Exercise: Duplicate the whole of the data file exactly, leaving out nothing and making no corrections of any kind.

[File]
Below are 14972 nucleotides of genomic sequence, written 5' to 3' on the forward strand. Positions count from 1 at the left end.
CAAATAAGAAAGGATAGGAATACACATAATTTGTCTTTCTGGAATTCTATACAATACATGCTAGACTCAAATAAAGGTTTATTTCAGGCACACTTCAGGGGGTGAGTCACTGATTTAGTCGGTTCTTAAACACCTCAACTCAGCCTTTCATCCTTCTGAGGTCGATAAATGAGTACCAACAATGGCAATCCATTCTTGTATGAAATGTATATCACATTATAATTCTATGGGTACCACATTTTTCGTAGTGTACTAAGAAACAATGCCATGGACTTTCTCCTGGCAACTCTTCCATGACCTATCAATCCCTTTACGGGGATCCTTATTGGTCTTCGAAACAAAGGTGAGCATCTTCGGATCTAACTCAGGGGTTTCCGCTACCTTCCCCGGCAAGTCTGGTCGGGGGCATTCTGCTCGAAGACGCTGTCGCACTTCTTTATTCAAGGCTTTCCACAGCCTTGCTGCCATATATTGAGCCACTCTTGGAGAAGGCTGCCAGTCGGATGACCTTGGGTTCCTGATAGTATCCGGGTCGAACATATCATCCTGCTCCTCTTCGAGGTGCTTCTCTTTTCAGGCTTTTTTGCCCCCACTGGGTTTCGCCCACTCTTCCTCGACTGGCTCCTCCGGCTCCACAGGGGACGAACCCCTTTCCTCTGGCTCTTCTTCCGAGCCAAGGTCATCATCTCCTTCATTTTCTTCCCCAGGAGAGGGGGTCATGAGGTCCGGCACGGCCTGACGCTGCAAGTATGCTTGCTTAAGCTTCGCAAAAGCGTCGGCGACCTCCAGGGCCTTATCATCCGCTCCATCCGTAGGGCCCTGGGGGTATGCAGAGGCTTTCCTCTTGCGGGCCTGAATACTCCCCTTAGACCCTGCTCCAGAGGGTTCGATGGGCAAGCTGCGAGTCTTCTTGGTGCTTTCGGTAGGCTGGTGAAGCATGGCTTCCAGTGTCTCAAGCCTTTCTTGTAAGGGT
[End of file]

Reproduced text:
Below are 14972 nucleotides of genomic sequence, written 5' to 3' on the forward strand. Positions count from 1 at the left end.
CAAATAAGAAAGGATAGGAATACACATAATTTGTCTTTCTGGAATTCTATACAATACATGCTAGACTCAAATAAAGGTTTATTTCAGGCACACTTCAGGGGGTGAGTCACTGATTTAGTCGGTTCTTAAACACCTCAACTCAGCCTTTCATCCTTCTGAGGTCGATAAATGAGTACCAACAATGGCAATCCATTCTTGTATGAAATGTATATCACATTATAATTCTATGGGTACCACATTTTTCGTAGTGTACTAAGAAACAATGCCATGGACTTTCTCCTGGCAACTCTTCCATGACCTATCAATCCCTTTACGGGGATCCTTATTGGTCTTCGAAACAAAGGTGAGCATCTTCGGATCTAACTCAGGGGTTTCCGCTACCTTCCCCGGCAAGTCTGGTCGGGGGCATTCTGCTCGAAGACGCTGTCGCACTTCTTTATTCAAGGCTTTCCACAGCCTTGCTGCCATATATTGAGCCACTCTTGGAGAAGGCTGCCAGTCGGATGACCTTGGGTTCCTGATAGTATCCGGGTCGAACATATCATCCTGCTCCTCTTCGAGGTGCTTCTCTTTTCAGGCTTTTTTGCCCCCACTGGGTTTCGCCCACTCTTCCTCGACTGGCTCCTCCGGCTCCACAGGGGACGAACCCCTTTCCTCTGGCTCTTCTTCCGAGCCAAGGTCATCATCTCCTTCATTTTCTTCCCCAGGAGAGGGGGTCATGAGGTCCGGCACGGCCTGACGCTGCAAGTATGCTTGCTTAAGCTTCGCAAAAGCGTCGGCGACCTCCAGGGCCTTATCATCCGCTCCATCCGTAGGGCCCTGGGGGTATGCAGAGGCTTTCCTCTTGCGGGCCTGAATACTCCCCTTAGACCCTGCTCCAGAGGGTTCGATGGGCAAGCTGCGAGTCTTCTTGGTGCTTTCGGTAGGCTGGTGAAGCATGGCTTCCAGTGTCTCAAGCCTTTCTTGTAAGGGT